Family, close friends, and mentors sit atop of this list for me personally. For Ivee though, I decided to credit my most influential science teacher, Sherry Dunn. In the early 90’s, her classroom was filled with information about the importance of the environment and Earth Day. She dedicated time after work to support students launching the school’s first recycling program and volunteering to support the science olympiad team.

25 years later, Mrs. Dunn’s philosophy on connecting students to science and environmentalism is a driving force to how I think about product design and market adoption. We seek to make EV adoption effortless for consumers. Mrs. Dunn showed me that if you make things enjoyable and fun in the short-term, people will make the right long-term decisions.

And in an era where fact and opinion are obfuscated, even in an a scientific arena, it was crucial to me that we honor the science teachers that impacted us. So Ivee’s full-time team members have named a zero-emissions vehicle in our fleet after their most influential science teacher.

What are your “5 Things I Wish Someone Told Me Before I Started” and why. (Please share a story or example for each.)

1. Impact-led businesses are the most fulfilling to build. They bring better team members & partners. And they make every problem conquerable because the mission compels you to do it.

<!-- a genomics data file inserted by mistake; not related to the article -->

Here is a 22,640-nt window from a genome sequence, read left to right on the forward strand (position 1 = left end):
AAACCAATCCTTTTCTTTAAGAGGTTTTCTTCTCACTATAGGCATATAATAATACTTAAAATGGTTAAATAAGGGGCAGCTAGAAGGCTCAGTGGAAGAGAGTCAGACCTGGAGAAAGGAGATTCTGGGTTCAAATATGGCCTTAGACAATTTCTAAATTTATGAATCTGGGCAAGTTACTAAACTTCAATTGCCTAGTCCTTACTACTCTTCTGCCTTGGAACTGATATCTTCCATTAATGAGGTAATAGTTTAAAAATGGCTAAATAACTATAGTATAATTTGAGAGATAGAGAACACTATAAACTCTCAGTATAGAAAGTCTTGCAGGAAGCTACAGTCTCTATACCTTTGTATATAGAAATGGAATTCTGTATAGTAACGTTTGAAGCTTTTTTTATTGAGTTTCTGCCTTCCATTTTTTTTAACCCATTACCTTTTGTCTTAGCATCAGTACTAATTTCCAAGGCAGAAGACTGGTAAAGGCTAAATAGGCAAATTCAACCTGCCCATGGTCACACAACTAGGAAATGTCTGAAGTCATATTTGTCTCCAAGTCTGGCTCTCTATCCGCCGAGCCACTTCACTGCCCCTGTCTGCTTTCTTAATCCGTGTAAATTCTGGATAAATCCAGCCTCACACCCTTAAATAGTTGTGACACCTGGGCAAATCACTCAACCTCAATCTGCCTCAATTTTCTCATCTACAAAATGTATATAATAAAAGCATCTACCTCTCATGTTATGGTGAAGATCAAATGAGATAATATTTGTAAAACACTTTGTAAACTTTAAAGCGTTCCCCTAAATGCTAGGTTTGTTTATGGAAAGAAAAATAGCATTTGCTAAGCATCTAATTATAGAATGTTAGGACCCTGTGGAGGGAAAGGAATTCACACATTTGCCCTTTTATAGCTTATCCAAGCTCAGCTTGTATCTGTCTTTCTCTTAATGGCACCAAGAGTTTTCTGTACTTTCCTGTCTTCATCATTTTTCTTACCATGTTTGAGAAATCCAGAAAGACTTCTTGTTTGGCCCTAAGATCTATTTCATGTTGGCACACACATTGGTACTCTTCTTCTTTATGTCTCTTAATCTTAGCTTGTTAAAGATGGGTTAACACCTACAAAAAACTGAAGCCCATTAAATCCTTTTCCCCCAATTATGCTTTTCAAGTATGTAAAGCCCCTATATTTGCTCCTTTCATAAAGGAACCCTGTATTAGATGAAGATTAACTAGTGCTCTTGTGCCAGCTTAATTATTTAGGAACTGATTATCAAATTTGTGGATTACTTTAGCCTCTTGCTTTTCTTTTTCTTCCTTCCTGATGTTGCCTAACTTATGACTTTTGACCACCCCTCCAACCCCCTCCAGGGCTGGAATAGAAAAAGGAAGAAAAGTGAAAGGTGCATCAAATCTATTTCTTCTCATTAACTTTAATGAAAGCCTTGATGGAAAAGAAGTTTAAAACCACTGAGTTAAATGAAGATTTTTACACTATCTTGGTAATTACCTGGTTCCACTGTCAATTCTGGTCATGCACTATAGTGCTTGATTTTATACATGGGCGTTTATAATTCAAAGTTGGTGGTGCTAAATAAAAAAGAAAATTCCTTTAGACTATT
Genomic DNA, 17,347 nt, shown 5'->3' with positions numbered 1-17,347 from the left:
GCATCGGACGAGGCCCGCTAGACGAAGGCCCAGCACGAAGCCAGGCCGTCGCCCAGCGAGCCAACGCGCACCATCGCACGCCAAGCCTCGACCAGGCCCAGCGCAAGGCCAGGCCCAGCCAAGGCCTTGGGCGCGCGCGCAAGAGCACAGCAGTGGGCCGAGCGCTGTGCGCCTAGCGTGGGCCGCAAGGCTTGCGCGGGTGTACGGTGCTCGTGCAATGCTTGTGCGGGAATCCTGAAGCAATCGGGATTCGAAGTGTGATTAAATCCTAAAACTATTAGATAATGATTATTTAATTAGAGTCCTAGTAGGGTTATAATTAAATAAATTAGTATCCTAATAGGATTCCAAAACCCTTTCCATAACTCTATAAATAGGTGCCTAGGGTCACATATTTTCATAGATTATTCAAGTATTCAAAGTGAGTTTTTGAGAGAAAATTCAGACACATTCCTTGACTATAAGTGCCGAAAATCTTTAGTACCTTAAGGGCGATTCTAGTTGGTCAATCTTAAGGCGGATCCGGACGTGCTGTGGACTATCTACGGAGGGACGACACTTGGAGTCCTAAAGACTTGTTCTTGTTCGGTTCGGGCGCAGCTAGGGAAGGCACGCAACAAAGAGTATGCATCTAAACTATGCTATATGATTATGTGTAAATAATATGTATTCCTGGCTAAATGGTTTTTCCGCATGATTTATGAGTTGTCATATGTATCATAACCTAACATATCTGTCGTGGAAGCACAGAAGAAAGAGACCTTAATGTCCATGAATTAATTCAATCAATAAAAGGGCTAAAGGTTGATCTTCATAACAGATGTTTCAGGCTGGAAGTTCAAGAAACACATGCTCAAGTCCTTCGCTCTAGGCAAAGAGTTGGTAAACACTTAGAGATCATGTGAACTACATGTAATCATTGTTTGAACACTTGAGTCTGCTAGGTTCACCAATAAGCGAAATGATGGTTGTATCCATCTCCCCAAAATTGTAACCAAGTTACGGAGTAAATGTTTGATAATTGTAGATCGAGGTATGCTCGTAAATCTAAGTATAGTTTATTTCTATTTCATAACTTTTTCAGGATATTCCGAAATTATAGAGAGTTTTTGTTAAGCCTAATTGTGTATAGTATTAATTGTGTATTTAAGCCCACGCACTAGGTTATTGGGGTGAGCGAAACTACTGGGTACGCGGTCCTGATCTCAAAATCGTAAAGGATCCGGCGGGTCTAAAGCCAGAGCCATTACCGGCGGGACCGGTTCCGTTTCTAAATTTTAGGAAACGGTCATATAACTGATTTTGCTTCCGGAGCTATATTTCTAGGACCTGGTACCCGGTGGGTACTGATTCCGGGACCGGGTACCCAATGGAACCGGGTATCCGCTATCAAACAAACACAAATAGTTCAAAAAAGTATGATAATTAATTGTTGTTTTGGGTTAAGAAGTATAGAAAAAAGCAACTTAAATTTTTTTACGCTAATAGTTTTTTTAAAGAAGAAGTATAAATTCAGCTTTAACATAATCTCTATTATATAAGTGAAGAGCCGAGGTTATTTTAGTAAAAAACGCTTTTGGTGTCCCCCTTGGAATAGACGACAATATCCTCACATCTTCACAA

2. It will take twice as much time and twice as much cash as expected. This has been true in all three of the past companies I’ve been a part of.

3. Work with companies, like B Corps, whose CSR or double-bottom line commitments are ingrained in their business and not a tertiary objective.

4. Keep a long-term view of the commitment to the mission, but don’t let a slower pace or a limited impact in the short-term deter you.

5. Hiring your first employees can take a long-time. Give them comfort & time to get to know you before an offer is made. And if you’re a solo-founder, give them references about you they can call.

You are a person of great influence and doing some great things for the world! If you could inspire a movement that would bring a great amount of good to the world, what would that be? You never know what your idea can trigger. 🙂

View the tailpipe as the enemy. Society doesn’t need to wait for technology to offer a better solution to local car emissions. Electric Vehicles are here.

If we treat local car pollution as this generation’s second-hand smoke movement, we will inevitably reduce the US’ number one cause of pollution.

What is the best way for people to follow you on social media?

We’re @rideivee on Instagram, Twitter, and Facebook

This was so inspiring. Thank you so much for joining us!